Connecting state and local government leaders
To tackle the “13 percent” quandary, it’s time to create positive feedback loops for women in local administration.
A study published in the International City/County Management Association’s PM Magazine January-February issue found that only 13 percent of chief administrative officers in local government are women.
That figure, 13 percent, has been a rallying call for the Emerging Local Government Leaders professional group, which has aimed to raise greater awareness around the gender equity gap in leadership in local government administration. ELGL hosted a recent webinar to discuss the reasons why there’s such a wide gap and look at possible ways to close it.
In a recent blog post, ELGL member Patrick Rollens—who in his day job manages communications and social media for the village of Oak Park, Illinois—explores what local governments could learn from the non-profit community, which has had a better track record of women in administrative or leadership positions.
Rollens interviewed Margaret Henderson, a lecturer in public administration and government at the University of North Carolina’s School of Government, about the differences between the experiences for women in local government and the non-profit leadership. In part, it comes down to two factors: Women are more drawn to the social mission of non-profits than men are and women are more willing to accept the lower compensation that comes with that social mission.
“Accepting those lower wages for the privilege of working on these very important nonprofit missions is easier to do when there is a spouse [or] partner with a larger, stable salary or some other source of income, and many women accept those lower wages without any support from anywhere else,” Henderson told Rollens.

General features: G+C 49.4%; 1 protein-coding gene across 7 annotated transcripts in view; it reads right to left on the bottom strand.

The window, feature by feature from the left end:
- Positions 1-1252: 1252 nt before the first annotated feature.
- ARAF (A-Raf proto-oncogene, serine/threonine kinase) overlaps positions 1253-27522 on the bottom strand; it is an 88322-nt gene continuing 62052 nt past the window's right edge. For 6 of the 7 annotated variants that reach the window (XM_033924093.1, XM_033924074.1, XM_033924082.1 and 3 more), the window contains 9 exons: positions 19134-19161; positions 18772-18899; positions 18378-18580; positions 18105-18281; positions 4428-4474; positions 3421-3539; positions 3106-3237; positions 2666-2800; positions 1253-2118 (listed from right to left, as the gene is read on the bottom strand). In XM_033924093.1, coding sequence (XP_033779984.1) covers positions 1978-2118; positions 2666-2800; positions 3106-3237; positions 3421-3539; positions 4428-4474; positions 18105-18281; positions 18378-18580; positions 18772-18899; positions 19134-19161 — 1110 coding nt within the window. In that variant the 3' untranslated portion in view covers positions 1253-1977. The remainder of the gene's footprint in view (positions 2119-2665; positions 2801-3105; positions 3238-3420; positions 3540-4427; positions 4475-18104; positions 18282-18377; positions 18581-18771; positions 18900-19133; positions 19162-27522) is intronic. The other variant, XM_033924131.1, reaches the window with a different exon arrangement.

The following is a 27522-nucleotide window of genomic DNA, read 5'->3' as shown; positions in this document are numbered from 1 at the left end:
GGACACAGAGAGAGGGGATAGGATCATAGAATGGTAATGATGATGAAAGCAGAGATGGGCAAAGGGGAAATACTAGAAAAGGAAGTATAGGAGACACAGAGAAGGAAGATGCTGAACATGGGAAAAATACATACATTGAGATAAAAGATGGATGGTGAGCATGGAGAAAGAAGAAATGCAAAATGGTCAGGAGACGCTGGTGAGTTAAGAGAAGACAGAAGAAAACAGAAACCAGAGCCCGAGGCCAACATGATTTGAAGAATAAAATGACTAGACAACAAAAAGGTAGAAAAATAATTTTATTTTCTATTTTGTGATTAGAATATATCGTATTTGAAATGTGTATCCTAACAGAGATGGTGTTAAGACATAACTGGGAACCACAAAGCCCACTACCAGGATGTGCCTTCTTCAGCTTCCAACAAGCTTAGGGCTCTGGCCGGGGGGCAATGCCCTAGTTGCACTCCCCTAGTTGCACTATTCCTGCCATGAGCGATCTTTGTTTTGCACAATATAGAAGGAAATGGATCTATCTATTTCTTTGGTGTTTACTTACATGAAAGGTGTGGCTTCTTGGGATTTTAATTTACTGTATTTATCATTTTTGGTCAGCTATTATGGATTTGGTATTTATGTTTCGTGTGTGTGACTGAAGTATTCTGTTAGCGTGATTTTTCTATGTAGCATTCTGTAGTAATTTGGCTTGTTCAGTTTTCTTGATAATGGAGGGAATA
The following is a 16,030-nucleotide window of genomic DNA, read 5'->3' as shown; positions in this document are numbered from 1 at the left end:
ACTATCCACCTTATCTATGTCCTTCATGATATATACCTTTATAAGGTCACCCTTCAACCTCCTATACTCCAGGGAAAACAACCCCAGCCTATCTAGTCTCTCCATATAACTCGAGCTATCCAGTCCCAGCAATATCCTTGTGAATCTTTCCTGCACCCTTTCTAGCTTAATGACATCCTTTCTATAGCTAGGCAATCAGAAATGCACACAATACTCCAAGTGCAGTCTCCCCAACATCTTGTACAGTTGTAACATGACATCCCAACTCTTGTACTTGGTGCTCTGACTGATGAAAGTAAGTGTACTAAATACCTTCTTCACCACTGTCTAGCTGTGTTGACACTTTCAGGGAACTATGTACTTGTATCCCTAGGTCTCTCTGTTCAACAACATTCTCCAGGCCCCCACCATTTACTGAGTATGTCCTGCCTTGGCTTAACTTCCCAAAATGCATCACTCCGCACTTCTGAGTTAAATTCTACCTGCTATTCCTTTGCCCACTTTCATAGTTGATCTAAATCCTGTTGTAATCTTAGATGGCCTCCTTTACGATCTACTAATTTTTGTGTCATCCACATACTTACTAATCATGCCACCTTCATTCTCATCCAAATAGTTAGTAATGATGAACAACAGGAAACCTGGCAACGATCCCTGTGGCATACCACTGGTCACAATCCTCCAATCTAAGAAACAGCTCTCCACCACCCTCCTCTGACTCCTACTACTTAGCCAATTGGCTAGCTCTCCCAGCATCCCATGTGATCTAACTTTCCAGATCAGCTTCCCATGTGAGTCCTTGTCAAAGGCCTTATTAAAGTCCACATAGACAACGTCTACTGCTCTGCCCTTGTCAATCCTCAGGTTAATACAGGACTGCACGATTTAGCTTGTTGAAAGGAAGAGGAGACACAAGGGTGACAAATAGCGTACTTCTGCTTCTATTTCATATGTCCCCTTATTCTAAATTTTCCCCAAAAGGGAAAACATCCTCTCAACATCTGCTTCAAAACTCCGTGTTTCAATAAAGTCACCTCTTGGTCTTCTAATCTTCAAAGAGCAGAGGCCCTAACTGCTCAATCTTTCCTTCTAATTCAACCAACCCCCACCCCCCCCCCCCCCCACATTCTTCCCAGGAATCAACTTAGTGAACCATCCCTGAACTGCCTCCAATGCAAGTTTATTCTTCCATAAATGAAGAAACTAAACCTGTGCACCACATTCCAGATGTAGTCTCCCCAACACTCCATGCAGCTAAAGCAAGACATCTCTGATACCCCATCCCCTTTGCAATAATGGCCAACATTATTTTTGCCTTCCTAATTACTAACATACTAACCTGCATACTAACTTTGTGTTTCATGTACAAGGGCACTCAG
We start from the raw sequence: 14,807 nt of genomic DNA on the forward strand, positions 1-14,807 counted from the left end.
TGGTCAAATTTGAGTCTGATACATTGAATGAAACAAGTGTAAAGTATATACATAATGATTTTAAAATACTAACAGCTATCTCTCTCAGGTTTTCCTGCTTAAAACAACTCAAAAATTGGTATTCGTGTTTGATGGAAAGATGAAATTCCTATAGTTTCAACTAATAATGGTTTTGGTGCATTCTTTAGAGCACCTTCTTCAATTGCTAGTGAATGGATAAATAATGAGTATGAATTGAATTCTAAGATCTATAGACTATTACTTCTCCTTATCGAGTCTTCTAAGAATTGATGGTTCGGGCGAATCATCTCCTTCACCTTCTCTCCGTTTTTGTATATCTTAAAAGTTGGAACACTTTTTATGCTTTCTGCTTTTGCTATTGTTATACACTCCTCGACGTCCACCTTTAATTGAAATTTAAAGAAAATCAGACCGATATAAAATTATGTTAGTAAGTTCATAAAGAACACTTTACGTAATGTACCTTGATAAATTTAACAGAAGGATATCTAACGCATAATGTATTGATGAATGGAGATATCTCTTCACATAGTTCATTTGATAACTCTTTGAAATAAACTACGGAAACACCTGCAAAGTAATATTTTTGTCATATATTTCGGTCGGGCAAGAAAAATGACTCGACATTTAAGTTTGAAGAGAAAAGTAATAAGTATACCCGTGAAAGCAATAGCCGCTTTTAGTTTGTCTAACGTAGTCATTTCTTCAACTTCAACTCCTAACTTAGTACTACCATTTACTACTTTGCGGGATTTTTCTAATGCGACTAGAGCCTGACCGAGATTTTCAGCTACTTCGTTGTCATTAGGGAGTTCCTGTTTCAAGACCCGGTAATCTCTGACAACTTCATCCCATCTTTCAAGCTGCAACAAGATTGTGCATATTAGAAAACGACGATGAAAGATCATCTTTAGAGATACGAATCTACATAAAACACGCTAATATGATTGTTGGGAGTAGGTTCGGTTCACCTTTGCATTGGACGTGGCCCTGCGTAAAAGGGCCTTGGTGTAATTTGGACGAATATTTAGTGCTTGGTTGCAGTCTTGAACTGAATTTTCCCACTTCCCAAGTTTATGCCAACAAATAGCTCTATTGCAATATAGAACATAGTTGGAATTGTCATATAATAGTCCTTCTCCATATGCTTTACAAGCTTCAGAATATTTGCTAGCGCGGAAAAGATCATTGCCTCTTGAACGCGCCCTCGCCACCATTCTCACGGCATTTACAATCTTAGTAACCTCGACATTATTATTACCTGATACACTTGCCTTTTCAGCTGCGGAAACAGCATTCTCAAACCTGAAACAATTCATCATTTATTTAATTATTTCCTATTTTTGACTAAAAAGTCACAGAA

For the local government community, there may be a path forward on the social mission component. Non-profits often create a positive feedback loop for women, inspiring a younger generation of women to follow in the footsteps of women who have been drawn to the social mission of non-profits.
And that positive feedback loop could be replicated for women in local government.
This, then, seems to be the formula for creating our own positive feedback loop in local gov:
- Leadership roles that inspire admiration, not yawns, from the next generation of leaders. This might involve asking some hard questions about the words we use to describe these roles. Are tomorrow’s graduates really bursting with excitement to start a career as an assistant to the aide to the deputy city manager?
- Mentors sharing knowledge at key points along their career path. And not just 30-year veterans looking back on full, rewarding careers—we need insight from folks who are just 5 or 10 years into their career. These people often have a completely different perspective.
- Clear, distinct points of entry into the local government sector. College programs, internships, professional organizations, mentoring, and ultimately entry-level positions—these are vital.
Read Rollens’ full post here.